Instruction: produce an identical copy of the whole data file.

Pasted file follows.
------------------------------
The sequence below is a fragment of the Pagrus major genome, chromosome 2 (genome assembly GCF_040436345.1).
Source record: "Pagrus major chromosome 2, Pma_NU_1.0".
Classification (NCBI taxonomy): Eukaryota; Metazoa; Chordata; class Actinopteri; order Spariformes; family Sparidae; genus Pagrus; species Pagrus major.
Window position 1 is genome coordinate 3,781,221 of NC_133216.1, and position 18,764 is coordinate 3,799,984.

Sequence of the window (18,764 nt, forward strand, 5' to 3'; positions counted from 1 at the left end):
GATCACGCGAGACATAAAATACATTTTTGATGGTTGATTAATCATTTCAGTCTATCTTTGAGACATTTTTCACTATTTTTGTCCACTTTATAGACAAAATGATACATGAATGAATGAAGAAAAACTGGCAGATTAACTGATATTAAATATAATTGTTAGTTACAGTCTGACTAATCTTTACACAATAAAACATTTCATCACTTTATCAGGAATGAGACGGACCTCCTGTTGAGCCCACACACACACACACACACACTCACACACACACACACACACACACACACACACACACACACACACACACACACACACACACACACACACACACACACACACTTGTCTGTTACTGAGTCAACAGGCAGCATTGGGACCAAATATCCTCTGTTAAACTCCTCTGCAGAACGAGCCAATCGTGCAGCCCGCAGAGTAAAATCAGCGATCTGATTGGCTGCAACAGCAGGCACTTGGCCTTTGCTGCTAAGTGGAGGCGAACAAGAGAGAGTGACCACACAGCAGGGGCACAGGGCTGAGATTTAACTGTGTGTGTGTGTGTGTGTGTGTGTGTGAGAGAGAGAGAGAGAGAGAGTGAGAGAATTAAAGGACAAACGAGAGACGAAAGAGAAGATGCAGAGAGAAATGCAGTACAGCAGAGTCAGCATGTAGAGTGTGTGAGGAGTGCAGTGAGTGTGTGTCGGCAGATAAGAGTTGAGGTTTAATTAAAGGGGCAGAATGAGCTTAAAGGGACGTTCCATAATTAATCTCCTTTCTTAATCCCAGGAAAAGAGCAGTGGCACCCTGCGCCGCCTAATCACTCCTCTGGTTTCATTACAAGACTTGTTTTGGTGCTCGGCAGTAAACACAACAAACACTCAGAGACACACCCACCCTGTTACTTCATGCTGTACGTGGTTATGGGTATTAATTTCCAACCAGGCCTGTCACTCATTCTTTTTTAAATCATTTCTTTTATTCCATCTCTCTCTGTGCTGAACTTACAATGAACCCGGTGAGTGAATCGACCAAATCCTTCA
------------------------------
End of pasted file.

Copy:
The sequence below is a fragment of the Pagrus major genome, chromosome 2 (genome assembly GCF_040436345.1).
Source record: "Pagrus major chromosome 2, Pma_NU_1.0".
Classification (NCBI taxonomy): Eukaryota; Metazoa; Chordata; class Actinopteri; order Spariformes; family Sparidae; genus Pagrus; species Pagrus major.
Window position 1 is genome coordinate 3,781,221 of NC_133216.1, and position 18,764 is coordinate 3,799,984.

Sequence of the window (18,764 nt, forward strand, 5' to 3'; positions counted from 1 at the left end):
GATCACGCGAGACATAAAATACATTTTTGATGGTTGATTAATCATTTCAGTCTATCTTTGAGACATTTTTCACTATTTTTGTCCACTTTATAGACAAAATGATACATGAATGAATGAAGAAAAACTGGCAGATTAACTGATATTAAATATAATTGTTAGTTACAGTCTGACTAATCTTTACACAATAAAACATTTCATCACTTTATCAGGAATGAGACGGACCTCCTGTTGAGCCCACACACACACACACACACACTCACACACACACACACACACACACACACACACACACACACACACACACACACACACACACACACACACACACACACACACTTGTCTGTTACTGAGTCAACAGGCAGCATTGGGACCAAATATCCTCTGTTAAACTCCTCTGCAGAACGAGCCAATCGTGCAGCCCGCAGAGTAAAATCAGCGATCTGATTGGCTGCAACAGCAGGCACTTGGCCTTTGCTGCTAAGTGGAGGCGAACAAGAGAGAGTGACCACACAGCAGGGGCACAGGGCTGAGATTTAACTGTGTGTGTGTGTGTGTGTGTGTGTGTGAGAGAGAGAGAGAGAGAGAGTGAGAGAATTAAAGGACAAACGAGAGACGAAAGAGAAGATGCAGAGAGAAATGCAGTACAGCAGAGTCAGCATGTAGAGTGTGTGAGGAGTGCAGTGAGTGTGTGTCGGCAGATAAGAGTTGAGGTTTAATTAAAGGGGCAGAATGAGCTTAAAGGGACGTTCCATAATTAATCTCCTTTCTTAATCCCAGGAAAAGAGCAGTGGCACCCTGCGCCGCCTAATCACTCCTCTGGTTTCATTACAAGACTTGTTTTGGTGCTCGGCAGTAAACACAACAAACACTCAGAGACACACCCACCCTGTTACTTCATGCTGTACGTGGTTATGGGTATTAATTTCCAACCAGGCCTGTCACTCATTCTTTTTTAAATCATTTCTTTTATTCCATCTCTCTCTGTGCTGAACTTACAATGAACCCGGTGAGTGAATCGACCAAATCCTTCA